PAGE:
Sometimes repairing a retro computer is as simple as replacing a leaking capacitor or a broken chip. It only takes a few minutes. But there are also tough cases where you can spend several evenings digging around the board, diagnosing, testing, and all to no avail. Usually I go back to such cases from time to time and sometimes I end up finding the culprit and fixing the damn thing. But some cases are so hopeless that it is not worth wasting time on them. This post will be about such a case… and the Commodore 64 necromancy
It all started with one of the dirtiest C64 boards I’ve ever seen. I bought it for around 10 euros. It was complete (except one transistor) with VIC and SID, but sold as broken. Both RAM and one ROM chip were socketed so someone definitely worked on this board in the past. When it finally arrived, after a short inspection I noticed that whoever was repairing this board didn’t have much soldering skills. The sockets were raised, there was an awful lot of tin under them, an awful lot of flux on the bottom, two CPU legs were shorted, and some of the legs of other chips also had a lot of tin on them. It wasn’t looking good.
I started by checking why there is tin on some chips. It turned out that some of the legs were replaced with wire, although it was not visible that the chips were desoldered in the past. Maybe the legs were eaten by corrosion or something? I’ll never know. Then I desoldered the badly seated sockets and found some horrible looking pads that were hidden under tons of tin. There was also one raised pad and a trace between the ROM chips, as well as some broken traces near the CPU. I’m pretty sure someone was using too high a temperature while soldering.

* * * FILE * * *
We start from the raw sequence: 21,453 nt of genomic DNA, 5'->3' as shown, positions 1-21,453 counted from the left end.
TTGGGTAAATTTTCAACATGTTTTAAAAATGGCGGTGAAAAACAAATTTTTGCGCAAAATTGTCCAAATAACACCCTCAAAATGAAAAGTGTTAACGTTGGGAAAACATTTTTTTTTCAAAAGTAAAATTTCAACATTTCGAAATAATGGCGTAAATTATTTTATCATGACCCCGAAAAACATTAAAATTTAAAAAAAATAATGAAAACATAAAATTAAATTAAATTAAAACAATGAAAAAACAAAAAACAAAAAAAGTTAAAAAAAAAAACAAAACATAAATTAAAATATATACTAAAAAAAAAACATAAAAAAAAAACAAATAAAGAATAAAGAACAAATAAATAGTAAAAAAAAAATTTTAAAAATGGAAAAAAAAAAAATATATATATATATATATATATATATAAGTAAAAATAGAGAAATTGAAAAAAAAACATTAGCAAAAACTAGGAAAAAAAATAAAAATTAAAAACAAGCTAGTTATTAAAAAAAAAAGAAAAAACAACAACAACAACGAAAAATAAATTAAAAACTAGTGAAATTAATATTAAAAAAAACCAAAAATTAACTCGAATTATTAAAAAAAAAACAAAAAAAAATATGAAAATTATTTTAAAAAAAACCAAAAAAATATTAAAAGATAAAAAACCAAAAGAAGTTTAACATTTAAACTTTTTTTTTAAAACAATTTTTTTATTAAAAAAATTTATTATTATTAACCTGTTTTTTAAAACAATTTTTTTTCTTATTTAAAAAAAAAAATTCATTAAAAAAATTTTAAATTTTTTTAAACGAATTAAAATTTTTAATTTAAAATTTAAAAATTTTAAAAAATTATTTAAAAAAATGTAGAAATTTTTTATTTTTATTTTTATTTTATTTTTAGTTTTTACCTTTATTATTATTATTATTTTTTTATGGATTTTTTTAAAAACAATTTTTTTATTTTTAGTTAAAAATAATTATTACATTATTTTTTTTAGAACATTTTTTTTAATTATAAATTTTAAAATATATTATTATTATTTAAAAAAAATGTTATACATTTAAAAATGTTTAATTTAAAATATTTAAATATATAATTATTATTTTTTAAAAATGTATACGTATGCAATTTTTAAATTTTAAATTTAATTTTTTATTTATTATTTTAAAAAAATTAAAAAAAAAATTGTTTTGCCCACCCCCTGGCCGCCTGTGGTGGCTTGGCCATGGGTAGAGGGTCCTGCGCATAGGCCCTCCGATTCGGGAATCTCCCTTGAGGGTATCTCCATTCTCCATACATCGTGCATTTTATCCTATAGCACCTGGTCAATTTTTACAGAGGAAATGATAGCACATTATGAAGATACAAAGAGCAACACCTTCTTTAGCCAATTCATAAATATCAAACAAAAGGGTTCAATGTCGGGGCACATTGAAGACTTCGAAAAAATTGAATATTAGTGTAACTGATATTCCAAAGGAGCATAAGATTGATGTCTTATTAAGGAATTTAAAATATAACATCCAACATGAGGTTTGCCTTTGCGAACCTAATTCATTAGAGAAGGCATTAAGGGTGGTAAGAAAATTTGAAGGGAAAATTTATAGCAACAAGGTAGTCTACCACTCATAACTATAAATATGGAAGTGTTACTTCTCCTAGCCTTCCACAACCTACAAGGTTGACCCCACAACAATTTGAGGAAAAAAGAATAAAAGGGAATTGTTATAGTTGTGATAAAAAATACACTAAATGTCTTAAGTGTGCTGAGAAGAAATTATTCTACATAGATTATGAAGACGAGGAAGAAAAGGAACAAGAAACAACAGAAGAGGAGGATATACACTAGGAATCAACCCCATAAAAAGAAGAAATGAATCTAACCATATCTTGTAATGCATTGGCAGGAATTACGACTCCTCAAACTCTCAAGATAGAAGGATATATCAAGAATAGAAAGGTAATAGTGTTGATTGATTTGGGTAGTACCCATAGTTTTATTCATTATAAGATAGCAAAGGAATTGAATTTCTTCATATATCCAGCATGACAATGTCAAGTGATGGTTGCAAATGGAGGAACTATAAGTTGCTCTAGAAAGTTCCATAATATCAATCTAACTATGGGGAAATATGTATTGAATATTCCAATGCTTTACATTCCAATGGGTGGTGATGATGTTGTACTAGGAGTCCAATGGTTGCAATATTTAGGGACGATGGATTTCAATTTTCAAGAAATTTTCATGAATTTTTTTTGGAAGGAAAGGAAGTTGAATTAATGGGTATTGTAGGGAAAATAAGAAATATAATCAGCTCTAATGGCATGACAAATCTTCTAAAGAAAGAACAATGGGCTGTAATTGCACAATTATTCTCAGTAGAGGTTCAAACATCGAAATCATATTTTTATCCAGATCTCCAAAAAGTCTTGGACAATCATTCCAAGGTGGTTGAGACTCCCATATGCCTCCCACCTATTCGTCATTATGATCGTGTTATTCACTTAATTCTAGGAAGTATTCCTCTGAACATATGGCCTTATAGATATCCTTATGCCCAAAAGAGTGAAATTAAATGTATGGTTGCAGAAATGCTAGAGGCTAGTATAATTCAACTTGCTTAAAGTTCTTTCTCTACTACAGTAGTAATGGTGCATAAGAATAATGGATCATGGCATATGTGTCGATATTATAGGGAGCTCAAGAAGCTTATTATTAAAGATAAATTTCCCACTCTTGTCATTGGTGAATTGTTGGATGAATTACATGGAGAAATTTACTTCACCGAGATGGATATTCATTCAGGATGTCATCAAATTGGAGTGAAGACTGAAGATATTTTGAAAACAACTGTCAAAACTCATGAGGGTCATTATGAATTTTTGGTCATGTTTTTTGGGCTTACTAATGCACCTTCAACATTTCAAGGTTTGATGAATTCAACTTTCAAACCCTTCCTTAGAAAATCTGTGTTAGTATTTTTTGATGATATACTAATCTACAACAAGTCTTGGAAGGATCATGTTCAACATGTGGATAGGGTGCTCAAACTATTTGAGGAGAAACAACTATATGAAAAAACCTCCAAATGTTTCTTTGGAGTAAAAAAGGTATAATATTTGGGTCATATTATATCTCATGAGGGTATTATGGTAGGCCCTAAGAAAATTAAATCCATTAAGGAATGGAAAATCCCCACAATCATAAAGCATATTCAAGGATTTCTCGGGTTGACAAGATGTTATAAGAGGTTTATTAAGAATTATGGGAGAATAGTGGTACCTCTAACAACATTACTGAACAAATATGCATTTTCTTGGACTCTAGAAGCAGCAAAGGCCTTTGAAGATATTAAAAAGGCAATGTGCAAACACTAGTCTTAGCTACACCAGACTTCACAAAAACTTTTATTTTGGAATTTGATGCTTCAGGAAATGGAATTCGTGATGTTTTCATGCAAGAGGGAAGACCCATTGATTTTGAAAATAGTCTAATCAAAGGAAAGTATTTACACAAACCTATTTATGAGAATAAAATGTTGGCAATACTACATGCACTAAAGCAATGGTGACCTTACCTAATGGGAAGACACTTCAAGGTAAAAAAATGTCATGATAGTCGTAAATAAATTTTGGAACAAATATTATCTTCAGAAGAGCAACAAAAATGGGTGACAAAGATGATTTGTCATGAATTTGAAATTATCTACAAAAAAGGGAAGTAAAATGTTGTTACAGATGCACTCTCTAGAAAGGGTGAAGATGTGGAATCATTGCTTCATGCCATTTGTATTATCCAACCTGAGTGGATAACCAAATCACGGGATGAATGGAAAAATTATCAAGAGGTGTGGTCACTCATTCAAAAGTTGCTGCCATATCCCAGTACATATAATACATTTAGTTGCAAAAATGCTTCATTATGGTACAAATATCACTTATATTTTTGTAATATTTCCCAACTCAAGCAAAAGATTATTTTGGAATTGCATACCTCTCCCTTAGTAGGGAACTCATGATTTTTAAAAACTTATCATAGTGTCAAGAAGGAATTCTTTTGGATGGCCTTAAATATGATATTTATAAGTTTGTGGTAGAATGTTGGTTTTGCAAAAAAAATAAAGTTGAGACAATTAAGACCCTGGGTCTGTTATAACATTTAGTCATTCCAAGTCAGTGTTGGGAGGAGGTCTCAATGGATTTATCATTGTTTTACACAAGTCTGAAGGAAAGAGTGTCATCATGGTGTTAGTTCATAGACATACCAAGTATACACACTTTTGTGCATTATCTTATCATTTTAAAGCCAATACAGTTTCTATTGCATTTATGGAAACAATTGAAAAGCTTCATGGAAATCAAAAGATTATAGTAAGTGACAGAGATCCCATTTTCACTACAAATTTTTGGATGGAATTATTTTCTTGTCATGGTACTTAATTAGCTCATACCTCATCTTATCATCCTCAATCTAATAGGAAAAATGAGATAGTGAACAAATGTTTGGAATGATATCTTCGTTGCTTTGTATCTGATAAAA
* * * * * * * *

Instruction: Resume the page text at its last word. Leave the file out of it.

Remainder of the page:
Of course I tried to repair this board. After cleaning, adding new sockets, checking / fixing pins of all chips, fixing broken traces with wire… C64 has turned on and showed well known blue basic screen! Unfortunately, the diagnostics showed problems with the user port and one CIA. I replaced this CIA with known working one, but the problems remained. I checked all the circuitry related to the CIA and the user port and everything was fine as well. I decided to swap all the chips one by one to see if any of them were broken. And after three I gave up … The board was literally falling apart in my hands. I don’t know where it was stored, but it was so damaged (possibly by temperature difference) that it couldn’t be repaired. Even at the lowest possible melting point of the tin, almost all of the pads were lifting with the tracks. But hey! That C64 was turning on and almost working! It deserved to be saved! So I dug up the this board, which I got for free some time ago when I bought other C64 parts.
This is where necromancy begins on C64. I checked this nearly empty board for broken traces, and indeed there were several of them. Then I took the components out of the damaged board and put them in that dead “body”. I only skipped the desoldering of the RF modulator box as I had a spare. After a while of soldering, I had a fully equipped C64 board.
To complete the resurrection of the C64, I took the chips from the damaged board and put them in a new one. The only exception was the 64-pin SuperPLA which differs between the board 250469 revisons A and B. Luckily I had a spare. I checked everything again and then tried turning on the C64. It went on but the video was black and white, some characters were incorrect and the diagnostics revealed a few issues.
One of the 4066 chips was damaged and I found one short circuit due to damaged isolation in one of the wires used to repair the traces between rom chips. After replacing them, the diagnostic was fine and the C64 was successfully resurrected! The black and white screen was due to my spare RF box so I had to desolder the original one anyway (CT 1 adjustments didn’t help and I was too lazy to check and repair the RF box). However, after additional several hours of diagnostics, it turned out that the board sometimes reports user port errors related to CIA at U2. I replaced this chip and now it’s fine even after a few hours. The weird thing is that this “broken” CIA works perfectly fine in another C64. Well, maybe it was just a bad connection or something. Here it is, the C64, alive again and in all its glory – minus the case